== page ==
In Basic Authentication, the server initially denies the client's request with a WWW-Authenticate response header and a 401 Unauthorized status code. On seeing this header, the browser displays a login dialog, prompting for a username and password. This information is sent in a base-64 encoded format in the Authentication request header. The server can now validate the request and allow access if the credentials are valid. Some servers might also send an Authentication-Info header containing additional authentication details.

Authentication Challenge/ResponseAuthentication Challenge/ResponseAuthentication Challenge/Response
  • If the client is not authorised, the server responds with a 401 Unauthorized response status.
  • If the client wishes to authorise a request, the request should have the Authorization header.
  • If the client sends valid credentials, without adequate privileges, a 403 Forbidden response is sent. Now, the client does not make a new attempt.
  • Sometimes, the server fetches information from cookies to authenticate users. This is a common and non-intrusive strategy.

Tackling the 401 Unauthorised Response

The 401 error occurs when a client request was not successfully completed. The request failed because important authentication credentials were not present in the request. 

Here is a simple example for the 401 Unauthorised Response.

Authorisation Header

Another commonly used method for sending client identity information to the server is through the Authorisation header.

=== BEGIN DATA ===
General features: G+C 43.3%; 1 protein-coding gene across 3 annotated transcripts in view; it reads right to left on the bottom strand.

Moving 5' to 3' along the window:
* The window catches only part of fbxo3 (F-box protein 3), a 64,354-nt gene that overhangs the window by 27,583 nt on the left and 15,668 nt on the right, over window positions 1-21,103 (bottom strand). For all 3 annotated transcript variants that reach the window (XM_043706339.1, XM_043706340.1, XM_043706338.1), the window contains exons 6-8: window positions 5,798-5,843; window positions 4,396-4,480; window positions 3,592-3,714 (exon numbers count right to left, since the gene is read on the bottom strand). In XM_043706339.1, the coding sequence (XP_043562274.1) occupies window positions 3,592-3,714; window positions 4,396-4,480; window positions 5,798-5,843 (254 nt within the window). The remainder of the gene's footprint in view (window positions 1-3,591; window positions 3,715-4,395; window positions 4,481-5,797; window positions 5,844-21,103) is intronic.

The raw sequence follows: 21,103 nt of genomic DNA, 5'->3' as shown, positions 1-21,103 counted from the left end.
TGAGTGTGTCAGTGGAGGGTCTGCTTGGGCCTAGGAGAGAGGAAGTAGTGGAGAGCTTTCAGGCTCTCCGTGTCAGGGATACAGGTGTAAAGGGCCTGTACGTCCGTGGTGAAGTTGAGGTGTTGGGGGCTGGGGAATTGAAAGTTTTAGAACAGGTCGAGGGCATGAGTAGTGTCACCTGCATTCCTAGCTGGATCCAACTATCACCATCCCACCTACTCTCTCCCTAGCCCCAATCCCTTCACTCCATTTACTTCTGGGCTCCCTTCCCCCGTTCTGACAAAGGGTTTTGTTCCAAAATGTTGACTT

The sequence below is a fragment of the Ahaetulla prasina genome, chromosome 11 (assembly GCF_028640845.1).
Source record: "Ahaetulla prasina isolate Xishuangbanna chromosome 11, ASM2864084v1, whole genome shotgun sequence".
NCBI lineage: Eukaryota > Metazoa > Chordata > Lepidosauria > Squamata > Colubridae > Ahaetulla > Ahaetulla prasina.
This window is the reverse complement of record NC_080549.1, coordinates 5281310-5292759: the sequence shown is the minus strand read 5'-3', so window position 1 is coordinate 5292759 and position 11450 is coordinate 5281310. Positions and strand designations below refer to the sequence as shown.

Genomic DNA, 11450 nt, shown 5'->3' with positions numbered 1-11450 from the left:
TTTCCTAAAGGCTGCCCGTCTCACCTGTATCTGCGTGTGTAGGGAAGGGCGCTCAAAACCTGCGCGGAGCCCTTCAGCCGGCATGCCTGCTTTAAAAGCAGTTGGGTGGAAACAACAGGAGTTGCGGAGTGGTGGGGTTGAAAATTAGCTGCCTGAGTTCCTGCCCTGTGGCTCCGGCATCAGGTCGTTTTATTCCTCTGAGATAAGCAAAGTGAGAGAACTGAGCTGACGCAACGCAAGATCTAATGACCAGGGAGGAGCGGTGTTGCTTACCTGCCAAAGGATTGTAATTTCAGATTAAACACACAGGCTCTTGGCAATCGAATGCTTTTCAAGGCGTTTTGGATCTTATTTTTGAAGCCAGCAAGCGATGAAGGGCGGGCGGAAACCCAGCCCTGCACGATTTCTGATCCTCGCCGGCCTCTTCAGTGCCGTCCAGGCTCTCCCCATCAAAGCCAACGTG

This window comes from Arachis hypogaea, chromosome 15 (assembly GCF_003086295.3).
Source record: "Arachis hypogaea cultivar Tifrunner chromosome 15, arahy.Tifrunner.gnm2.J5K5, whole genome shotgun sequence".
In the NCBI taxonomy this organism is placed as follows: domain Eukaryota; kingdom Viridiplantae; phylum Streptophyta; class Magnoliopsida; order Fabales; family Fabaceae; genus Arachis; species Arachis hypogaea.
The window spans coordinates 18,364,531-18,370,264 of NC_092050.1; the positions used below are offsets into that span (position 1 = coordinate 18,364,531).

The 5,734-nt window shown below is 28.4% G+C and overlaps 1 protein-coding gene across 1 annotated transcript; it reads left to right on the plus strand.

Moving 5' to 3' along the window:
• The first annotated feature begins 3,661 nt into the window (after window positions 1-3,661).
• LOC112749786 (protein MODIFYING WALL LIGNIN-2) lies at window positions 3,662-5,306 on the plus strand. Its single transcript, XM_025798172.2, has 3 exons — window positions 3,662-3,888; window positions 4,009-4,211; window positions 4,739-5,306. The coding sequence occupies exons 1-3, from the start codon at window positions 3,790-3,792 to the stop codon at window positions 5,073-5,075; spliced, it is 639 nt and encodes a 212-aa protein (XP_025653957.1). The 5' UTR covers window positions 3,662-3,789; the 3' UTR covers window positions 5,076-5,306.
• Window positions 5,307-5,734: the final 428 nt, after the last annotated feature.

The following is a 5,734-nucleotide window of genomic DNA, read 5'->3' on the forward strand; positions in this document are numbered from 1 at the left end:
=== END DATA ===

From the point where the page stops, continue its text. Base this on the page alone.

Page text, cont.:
A simple Authorisation header would be the following:

Authentication Using Cookies

Cookies allow the server to attach arbitrary information for outgoing responses via the Set-Cookie response header. A cookie is set with one or more name=value pairs separated by a semicolon (;), as in Set-Cookie: session-id=12345ABC; username=nettuts.

A server can also restrict the cookies to a specific domain and path, and it can make them persistent with an expires value. Cookies are automatically sent by the browser for each request made to a server, and the browser ensures that only the domain- and path-specific cookies are sent in the request. The request header Cookie: name=value [; name2=value2] is used to send these cookies to the server.

Digest Authentication

The strategy behind digest authentication is very similar to basic authentication. Similar handshake techniques around WWW-Authenticate and Authorization Headers are used. 

From Client: Digest Authentication does not transfer a password to the server. Instead, the client takes the password and the username. Then, it applies an MD5 Hashing Algorithm to build a hash using the username and password. This hash is sent to the server.

At Server: The algorithm used to build the hash is used by the server to decode the password and username. The server searches for this combination in the database. If a valid record is found, access is granted. Else, a 401 or 403 error response is returned. 

Benefit: One of the most benefits of the Digest Authentication algorithm is the ability to avoid replay attacks. How? The server links every request to a one-time number. 

HTTP Caching

HTTP caching is crucial since it cuts down on the bandwidth and cost of performing operations. Consequently, it improves a person's online experience. While using the cache functionality, however, it is important to acknowledge that resources don't remain the same forever.

A resource should be cached only until it is valid.